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Lecture 5 - Amphibians & Reptiles

amphibian and reptile feeding, metabolism, life history
by

BriAnne Addison

on 7 July 2015

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Transcript of Lecture 5 - Amphibians & Reptiles

amphibians and reptiles
ectothermy vs endothermy
life history characteristics
feeding and digestion
metabolism
thermoregulatory setpoints
evolutionary context
amniotes - eggs have amnion to retain moisture
parental care
oviparity, oviviparity, viviparity
longevity
plasticity and development (indeterminant growth)
body plans variable
resiliency to adverse conditions (poikilothermy and tolerance versus homeostasis)
body plans
increase NO -> decrease body temp set point
generating heat
mitochondrial density and membrane composition
cardiac output
behaviour
human - 37C
grey kangaroo - 35.5-37.3C
echidna - 30-32C
chicken - 42C
freshwater crocodile - 29-33C
bearded dragon - 34.3-36.9C
black-headed python - 32C
tree frog - 0.8-6.8C above ambient
poikilothermy versus homeothermy
enzyme activity is adapted to body temperature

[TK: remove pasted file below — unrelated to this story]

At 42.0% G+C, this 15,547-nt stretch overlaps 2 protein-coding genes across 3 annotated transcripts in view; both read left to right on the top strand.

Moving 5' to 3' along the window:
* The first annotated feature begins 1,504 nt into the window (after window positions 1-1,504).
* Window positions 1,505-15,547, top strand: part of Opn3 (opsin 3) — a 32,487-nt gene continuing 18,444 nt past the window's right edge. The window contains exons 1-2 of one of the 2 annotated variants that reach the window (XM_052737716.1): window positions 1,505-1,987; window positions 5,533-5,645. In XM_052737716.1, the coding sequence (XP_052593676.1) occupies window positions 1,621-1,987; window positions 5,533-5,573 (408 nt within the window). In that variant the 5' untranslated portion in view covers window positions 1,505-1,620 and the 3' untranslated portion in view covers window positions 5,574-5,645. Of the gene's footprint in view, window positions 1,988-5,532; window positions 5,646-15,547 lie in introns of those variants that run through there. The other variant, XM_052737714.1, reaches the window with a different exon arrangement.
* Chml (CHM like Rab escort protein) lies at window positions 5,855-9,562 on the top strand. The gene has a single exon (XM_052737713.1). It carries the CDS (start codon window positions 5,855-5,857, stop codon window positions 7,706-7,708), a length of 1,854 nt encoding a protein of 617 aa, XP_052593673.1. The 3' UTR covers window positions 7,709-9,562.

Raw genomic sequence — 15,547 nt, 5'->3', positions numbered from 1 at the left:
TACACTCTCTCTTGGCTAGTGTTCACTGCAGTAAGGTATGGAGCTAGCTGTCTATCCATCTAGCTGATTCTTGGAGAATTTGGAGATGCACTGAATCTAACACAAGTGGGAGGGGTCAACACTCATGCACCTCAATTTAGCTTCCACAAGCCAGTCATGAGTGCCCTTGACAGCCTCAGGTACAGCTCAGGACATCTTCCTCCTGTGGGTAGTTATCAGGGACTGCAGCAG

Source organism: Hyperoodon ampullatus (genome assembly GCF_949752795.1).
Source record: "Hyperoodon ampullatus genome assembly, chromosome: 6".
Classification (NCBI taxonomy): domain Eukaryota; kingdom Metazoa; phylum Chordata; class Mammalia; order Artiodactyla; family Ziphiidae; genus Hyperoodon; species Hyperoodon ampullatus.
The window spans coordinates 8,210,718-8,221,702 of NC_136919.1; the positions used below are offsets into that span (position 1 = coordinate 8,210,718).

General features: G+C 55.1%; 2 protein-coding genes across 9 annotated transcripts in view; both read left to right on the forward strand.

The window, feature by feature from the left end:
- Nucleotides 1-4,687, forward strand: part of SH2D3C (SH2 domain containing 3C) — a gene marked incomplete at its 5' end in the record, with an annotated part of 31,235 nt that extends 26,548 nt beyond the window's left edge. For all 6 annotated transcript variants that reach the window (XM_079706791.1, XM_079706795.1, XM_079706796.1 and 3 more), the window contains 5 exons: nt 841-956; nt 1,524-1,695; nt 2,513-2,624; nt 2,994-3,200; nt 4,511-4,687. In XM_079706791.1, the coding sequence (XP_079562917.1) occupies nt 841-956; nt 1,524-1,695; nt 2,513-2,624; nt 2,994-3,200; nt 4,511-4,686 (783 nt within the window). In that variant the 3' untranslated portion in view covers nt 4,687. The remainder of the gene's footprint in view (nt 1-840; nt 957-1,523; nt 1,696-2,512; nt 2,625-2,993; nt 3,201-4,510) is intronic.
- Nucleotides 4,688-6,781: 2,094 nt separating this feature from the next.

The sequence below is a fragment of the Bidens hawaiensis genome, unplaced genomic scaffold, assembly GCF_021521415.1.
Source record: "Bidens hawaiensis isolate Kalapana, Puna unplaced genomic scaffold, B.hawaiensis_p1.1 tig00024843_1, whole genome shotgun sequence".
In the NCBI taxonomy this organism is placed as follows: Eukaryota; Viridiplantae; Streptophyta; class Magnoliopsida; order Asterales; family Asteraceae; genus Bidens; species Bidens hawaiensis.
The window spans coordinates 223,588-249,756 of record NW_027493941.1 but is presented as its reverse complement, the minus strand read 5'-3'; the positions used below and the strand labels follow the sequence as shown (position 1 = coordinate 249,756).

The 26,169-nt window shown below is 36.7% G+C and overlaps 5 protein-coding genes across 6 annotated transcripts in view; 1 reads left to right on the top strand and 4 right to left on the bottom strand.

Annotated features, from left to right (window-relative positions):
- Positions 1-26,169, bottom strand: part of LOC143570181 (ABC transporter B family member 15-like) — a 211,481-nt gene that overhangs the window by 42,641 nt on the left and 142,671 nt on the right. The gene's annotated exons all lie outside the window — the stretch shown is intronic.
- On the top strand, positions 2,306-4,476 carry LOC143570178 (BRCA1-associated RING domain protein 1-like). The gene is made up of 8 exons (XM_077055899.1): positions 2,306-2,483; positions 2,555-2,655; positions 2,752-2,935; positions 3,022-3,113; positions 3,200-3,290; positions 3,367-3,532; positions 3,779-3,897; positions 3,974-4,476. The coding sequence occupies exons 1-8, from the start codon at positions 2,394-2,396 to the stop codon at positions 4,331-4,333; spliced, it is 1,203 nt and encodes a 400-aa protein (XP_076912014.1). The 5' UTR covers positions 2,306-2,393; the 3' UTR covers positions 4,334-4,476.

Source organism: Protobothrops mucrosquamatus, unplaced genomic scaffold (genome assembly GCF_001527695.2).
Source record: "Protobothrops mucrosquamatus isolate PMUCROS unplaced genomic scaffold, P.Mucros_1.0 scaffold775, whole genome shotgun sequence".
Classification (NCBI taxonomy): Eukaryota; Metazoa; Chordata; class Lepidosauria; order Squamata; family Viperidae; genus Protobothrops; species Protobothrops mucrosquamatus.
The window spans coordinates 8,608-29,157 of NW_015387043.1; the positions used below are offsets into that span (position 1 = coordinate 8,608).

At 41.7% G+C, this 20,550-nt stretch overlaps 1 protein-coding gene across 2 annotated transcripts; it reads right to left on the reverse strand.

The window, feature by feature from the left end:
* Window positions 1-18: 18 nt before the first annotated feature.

increase prostaglandins -> increase body temp
torpor
hibernation/estivation
fever
"leaky membranes" create waste which is dissipated as heat
muscle activity generates more heat (shivering)
-> accounts for higher metabolic rates of homeotherms
basking and activity to increase temperature
torpor and estivation to alleviate low temperature effects
limited range of poikilotherms
migration to avoid harsh conditions
adjust heat loss and gain by altering circulation
mediating endogenous and exogenous temperatures
body size and shape
larger animals retain heat better
rounded body shapes retain heat better
heat is dissipated in limbs or through mouth
most amphibians and squamates are insectivorous/carnivorous
metamorphosis includes numerous physiological changes and a switch from herbivory to insectivory for most species
amphibians
Full transcript